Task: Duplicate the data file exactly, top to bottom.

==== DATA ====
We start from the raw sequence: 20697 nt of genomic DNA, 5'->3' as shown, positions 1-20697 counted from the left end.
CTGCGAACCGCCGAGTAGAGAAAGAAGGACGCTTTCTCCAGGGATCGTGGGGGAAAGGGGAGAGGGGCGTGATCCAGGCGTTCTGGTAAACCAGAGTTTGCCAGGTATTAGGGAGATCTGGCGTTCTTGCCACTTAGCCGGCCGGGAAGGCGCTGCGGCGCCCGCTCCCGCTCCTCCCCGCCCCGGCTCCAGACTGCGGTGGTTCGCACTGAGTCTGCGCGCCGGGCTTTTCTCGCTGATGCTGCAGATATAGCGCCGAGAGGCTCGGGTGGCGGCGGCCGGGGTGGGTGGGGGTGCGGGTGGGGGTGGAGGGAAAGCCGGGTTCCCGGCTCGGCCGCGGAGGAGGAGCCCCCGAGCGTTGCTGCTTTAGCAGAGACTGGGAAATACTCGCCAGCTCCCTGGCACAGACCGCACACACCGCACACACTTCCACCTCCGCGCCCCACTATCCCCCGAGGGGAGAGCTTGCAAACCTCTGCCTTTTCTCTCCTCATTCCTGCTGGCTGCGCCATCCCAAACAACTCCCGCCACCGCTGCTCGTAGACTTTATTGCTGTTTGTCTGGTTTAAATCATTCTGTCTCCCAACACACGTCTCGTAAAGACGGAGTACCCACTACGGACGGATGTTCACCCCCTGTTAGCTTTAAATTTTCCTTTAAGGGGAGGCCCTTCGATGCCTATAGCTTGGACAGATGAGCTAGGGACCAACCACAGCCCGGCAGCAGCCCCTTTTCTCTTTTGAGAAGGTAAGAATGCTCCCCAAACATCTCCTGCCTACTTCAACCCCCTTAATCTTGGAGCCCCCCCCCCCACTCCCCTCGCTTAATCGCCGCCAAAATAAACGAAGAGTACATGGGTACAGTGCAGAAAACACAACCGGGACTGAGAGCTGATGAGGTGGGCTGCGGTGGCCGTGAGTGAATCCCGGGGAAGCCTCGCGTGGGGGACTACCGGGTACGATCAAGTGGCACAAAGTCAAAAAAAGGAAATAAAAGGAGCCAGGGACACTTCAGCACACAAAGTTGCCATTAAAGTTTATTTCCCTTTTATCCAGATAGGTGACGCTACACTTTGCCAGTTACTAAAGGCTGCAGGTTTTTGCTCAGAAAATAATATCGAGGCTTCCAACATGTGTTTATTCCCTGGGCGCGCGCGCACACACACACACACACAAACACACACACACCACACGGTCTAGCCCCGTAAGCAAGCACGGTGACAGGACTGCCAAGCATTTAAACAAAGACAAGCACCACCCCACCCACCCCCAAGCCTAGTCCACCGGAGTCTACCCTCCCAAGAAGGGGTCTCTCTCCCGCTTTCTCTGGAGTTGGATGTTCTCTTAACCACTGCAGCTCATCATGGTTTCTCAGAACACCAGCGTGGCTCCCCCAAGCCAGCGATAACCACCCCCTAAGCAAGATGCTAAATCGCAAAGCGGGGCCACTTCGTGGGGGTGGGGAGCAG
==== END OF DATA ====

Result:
We start from the raw sequence: 20697 nt of genomic DNA, 5'->3' as shown, positions 1-20697 counted from the left end.
CTGCGAACCGCCGAGTAGAGAAAGAAGGACGCTTTCTCCAGGGATCGTGGGGGAAAGGGGAGAGGGGCGTGATCCAGGCGTTCTGGTAAACCAGAGTTTGCCAGGTATTAGGGAGATCTGGCGTTCTTGCCACTTAGCCGGCCGGGAAGGCGCTGCGGCGCCCGCTCCCGCTCCTCCCCGCCCCGGCTCCAGACTGCGGTGGTTCGCACTGAGTCTGCGCGCCGGGCTTTTCTCGCTGATGCTGCAGATATAGCGCCGAGAGGCTCGGGTGGCGGCGGCCGGGGTGGGTGGGGGTGCGGGTGGGGGTGGAGGGAAAGCCGGGTTCCCGGCTCGGCCGCGGAGGAGGAGCCCCCGAGCGTTGCTGCTTTAGCAGAGACTGGGAAATACTCGCCAGCTCCCTGGCACAGACCGCACACACCGCACACACTTCCACCTCCGCGCCCCACTATCCCCCGAGGGGAGAGCTTGCAAACCTCTGCCTTTTCTCTCCTCATTCCTGCTGGCTGCGCCATCCCAAACAACTCCCGCCACCGCTGCTCGTAGACTTTATTGCTGTTTGTCTGGTTTAAATCATTCTGTCTCCCAACACACGTCTCGTAAAGACGGAGTACCCACTACGGACGGATGTTCACCCCCTGTTAGCTTTAAATTTTCCTTTAAGGGGAGGCCCTTCGATGCCTATAGCTTGGACAGATGAGCTAGGGACCAACCACAGCCCGGCAGCAGCCCCTTTTCTCTTTTGAGAAGGTAAGAATGCTCCCCAAACATCTCCTGCCTACTTCAACCCCCTTAATCTTGGAGCCCCCCCCCCCACTCCCCTCGCTTAATCGCCGCCAAAATAAACGAAGAGTACATGGGTACAGTGCAGAAAACACAACCGGGACTGAGAGCTGATGAGGTGGGCTGCGGTGGCCGTGAGTGAATCCCGGGGAAGCCTCGCGTGGGGGACTACCGGGTACGATCAAGTGGCACAAAGTCAAAAAAAGGAAATAAAAGGAGCCAGGGACACTTCAGCACACAAAGTTGCCATTAAAGTTTATTTCCCTTTTATCCAGATAGGTGACGCTACACTTTGCCAGTTACTAAAGGCTGCAGGTTTTTGCTCAGAAAATAATATCGAGGCTTCCAACATGTGTTTATTCCCTGGGCGCGCGCGCACACACACACACACACAAACACACACACACCACACGGTCTAGCCCCGTAAGCAAGCACGGTGACAGGACTGCCAAGCATTTAAACAAAGACAAGCACCACCCCACCCACCCCCAAGCCTAGTCCACCGGAGTCTACCCTCCCAAGAAGGGGTCTCTCTCCCGCTTTCTCTGGAGTTGGATGTTCTCTTAACCACTGCAGCTCATCATGGTTTCTCAGAACACCAGCGTGGCTCCCCCAAGCCAGCGATAACCACCCCCTAAGCAAGATGCTAAATCGCAAAGCGGGGCCACTTCGTGGGGGTGGGGAGCAG